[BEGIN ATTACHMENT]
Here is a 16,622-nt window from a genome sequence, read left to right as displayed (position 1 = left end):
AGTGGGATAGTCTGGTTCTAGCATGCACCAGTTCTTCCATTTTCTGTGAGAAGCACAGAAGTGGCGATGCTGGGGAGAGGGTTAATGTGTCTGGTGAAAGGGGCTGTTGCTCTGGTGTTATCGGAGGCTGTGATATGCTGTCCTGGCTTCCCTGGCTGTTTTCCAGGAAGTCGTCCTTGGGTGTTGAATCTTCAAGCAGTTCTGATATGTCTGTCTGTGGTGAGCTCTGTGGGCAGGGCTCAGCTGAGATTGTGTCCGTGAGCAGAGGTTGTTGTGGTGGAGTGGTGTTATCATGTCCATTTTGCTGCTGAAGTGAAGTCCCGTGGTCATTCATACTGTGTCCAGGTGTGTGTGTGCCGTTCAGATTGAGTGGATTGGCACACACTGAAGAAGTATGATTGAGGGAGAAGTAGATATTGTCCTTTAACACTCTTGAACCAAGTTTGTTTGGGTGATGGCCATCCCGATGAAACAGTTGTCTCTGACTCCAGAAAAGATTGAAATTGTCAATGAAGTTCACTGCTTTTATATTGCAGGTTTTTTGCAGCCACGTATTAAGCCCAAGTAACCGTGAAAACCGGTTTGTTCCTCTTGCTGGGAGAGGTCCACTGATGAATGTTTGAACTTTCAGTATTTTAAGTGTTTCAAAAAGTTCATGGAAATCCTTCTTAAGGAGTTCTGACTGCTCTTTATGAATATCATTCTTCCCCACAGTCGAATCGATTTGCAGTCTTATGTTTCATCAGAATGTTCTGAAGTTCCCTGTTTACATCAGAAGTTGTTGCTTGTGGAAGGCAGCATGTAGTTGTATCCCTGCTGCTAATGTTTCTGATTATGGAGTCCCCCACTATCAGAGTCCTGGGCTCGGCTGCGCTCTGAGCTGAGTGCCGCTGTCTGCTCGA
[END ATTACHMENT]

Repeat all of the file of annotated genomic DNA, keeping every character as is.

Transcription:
Here is a 16,622-nt window from a genome sequence, read left to right as displayed (position 1 = left end):
AGTGGGATAGTCTGGTTCTAGCATGCACCAGTTCTTCCATTTTCTGTGAGAAGCACAGAAGTGGCGATGCTGGGGAGAGGGTTAATGTGTCTGGTGAAAGGGGCTGTTGCTCTGGTGTTATCGGAGGCTGTGATATGCTGTCCTGGCTTCCCTGGCTGTTTTCCAGGAAGTCGTCCTTGGGTGTTGAATCTTCAAGCAGTTCTGATATGTCTGTCTGTGGTGAGCTCTGTGGGCAGGGCTCAGCTGAGATTGTGTCCGTGAGCAGAGGTTGTTGTGGTGGAGTGGTGTTATCATGTCCATTTTGCTGCTGAAGTGAAGTCCCGTGGTCATTCATACTGTGTCCAGGTGTGTGTGTGCCGTTCAGATTGAGTGGATTGGCACACACTGAAGAAGTATGATTGAGGGAGAAGTAGATATTGTCCTTTAACACTCTTGAACCAAGTTTGTTTGGGTGATGGCCATCCCGATGAAACAGTTGTCTCTGACTCCAGAAAAGATTGAAATTGTCAATGAAGTTCACTGCTTTTATATTGCAGGTTTTTTGCAGCCACGTATTAAGCCCAAGTAACCGTGAAAACCGGTTTGTTCCTCTTGCTGGGAGAGGTCCACTGATGAATGTTTGAACTTTCAGTATTTTAAGTGTTTCAAAAAGTTCATGGAAATCCTTCTTAAGGAGTTCTGACTGCTCTTTATGAATATCATTCTTCCCCACAGTCGAATCGATTTGCAGTCTTATGTTTCATCAGAATGTTCTGAAGTTCCCTGTTTACATCAGAAGTTGTTGCTTGTGGAAGGCAGCATGTAGTTGTATCCCTGCTGCTAATGTTTCTGATTATGGAGTCCCCCACTATCAGAGTCCTGGGCTCGGCTGCGCTCTGAGCTGAGTGCCGCTGTCTGCTCGA